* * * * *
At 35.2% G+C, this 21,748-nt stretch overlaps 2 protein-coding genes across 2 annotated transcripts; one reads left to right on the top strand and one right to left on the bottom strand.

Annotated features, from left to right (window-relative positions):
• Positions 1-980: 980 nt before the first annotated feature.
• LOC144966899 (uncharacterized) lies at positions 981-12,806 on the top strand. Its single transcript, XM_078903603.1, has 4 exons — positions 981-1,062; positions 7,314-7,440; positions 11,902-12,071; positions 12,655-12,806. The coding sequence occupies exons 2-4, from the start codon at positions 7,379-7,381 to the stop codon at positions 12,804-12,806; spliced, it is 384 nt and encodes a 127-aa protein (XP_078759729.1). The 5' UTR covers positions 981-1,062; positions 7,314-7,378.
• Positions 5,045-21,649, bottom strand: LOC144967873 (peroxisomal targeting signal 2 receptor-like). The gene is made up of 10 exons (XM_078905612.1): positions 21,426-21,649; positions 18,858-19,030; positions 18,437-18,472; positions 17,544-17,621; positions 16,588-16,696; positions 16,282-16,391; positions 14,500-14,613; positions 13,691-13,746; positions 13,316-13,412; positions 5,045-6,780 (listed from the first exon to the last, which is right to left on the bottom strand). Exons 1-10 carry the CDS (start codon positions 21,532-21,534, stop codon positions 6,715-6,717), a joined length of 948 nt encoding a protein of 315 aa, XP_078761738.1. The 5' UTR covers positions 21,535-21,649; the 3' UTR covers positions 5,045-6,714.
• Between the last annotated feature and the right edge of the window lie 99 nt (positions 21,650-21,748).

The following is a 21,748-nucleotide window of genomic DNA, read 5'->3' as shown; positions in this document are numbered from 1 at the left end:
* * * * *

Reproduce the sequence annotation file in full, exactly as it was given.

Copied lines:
At 35.2% G+C, this 21,748-nt stretch overlaps 2 protein-coding genes across 2 annotated transcripts; one reads left to right on the top strand and one right to left on the bottom strand.

Annotated features, from left to right (window-relative positions):
• Positions 1-980: 980 nt before the first annotated feature.
• LOC144966899 (uncharacterized) lies at positions 981-12,806 on the top strand. Its single transcript, XM_078903603.1, has 4 exons — positions 981-1,062; positions 7,314-7,440; positions 11,902-12,071; positions 12,655-12,806. The coding sequence occupies exons 2-4, from the start codon at positions 7,379-7,381 to the stop codon at positions 12,804-12,806; spliced, it is 384 nt and encodes a 127-aa protein (XP_078759729.1). The 5' UTR covers positions 981-1,062; positions 7,314-7,378.
• Positions 5,045-21,649, bottom strand: LOC144967873 (peroxisomal targeting signal 2 receptor-like). The gene is made up of 10 exons (XM_078905612.1): positions 21,426-21,649; positions 18,858-19,030; positions 18,437-18,472; positions 17,544-17,621; positions 16,588-16,696; positions 16,282-16,391; positions 14,500-14,613; positions 13,691-13,746; positions 13,316-13,412; positions 5,045-6,780 (listed from the first exon to the last, which is right to left on the bottom strand). Exons 1-10 carry the CDS (start codon positions 21,532-21,534, stop codon positions 6,715-6,717), a joined length of 948 nt encoding a protein of 315 aa, XP_078761738.1. The 5' UTR covers positions 21,535-21,649; the 3' UTR covers positions 5,045-6,714.
• Between the last annotated feature and the right edge of the window lie 99 nt (positions 21,650-21,748).

The following is a 21,748-nucleotide window of genomic DNA, read 5'->3' as shown; positions in this document are numbered from 1 at the left end: